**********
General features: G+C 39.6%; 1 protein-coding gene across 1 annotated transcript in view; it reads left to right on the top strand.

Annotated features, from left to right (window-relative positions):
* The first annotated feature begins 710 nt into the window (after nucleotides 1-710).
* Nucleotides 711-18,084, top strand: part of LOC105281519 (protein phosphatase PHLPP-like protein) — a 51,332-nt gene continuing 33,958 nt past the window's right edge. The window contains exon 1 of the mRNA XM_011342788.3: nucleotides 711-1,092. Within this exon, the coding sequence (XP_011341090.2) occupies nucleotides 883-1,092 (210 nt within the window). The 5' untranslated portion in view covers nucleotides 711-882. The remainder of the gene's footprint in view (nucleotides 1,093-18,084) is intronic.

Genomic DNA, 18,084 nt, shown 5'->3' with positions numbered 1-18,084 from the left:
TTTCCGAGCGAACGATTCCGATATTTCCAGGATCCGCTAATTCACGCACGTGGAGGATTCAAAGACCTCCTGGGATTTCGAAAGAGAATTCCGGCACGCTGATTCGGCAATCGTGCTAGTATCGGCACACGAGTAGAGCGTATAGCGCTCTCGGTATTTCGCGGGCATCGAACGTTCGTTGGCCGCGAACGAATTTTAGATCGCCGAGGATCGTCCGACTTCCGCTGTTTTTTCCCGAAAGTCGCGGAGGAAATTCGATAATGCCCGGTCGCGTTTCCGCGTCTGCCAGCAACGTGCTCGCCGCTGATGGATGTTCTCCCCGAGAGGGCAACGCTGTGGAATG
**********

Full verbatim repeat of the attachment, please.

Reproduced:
General features: G+C 39.6%; 1 protein-coding gene across 1 annotated transcript in view; it reads left to right on the top strand.

Annotated features, from left to right (window-relative positions):
* The first annotated feature begins 710 nt into the window (after nucleotides 1-710).
* Nucleotides 711-18,084, top strand: part of LOC105281519 (protein phosphatase PHLPP-like protein) — a 51,332-nt gene continuing 33,958 nt past the window's right edge. The window contains exon 1 of the mRNA XM_011342788.3: nucleotides 711-1,092. Within this exon, the coding sequence (XP_011341090.2) occupies nucleotides 883-1,092 (210 nt within the window). The 5' untranslated portion in view covers nucleotides 711-882. The remainder of the gene's footprint in view (nucleotides 1,093-18,084) is intronic.

Genomic DNA, 18,084 nt, shown 5'->3' with positions numbered 1-18,084 from the left:
TTTCCGAGCGAACGATTCCGATATTTCCAGGATCCGCTAATTCACGCACGTGGAGGATTCAAAGACCTCCTGGGATTTCGAAAGAGAATTCCGGCACGCTGATTCGGCAATCGTGCTAGTATCGGCACACGAGTAGAGCGTATAGCGCTCTCGGTATTTCGCGGGCATCGAACGTTCGTTGGCCGCGAACGAATTTTAGATCGCCGAGGATCGTCCGACTTCCGCTGTTTTTTCCCGAAAGTCGCGGAGGAAATTCGATAATGCCCGGTCGCGTTTCCGCGTCTGCCAGCAACGTGCTCGCCGCTGATGGATGTTCTCCCCGAGAGGGCAACGCTGTGGAATG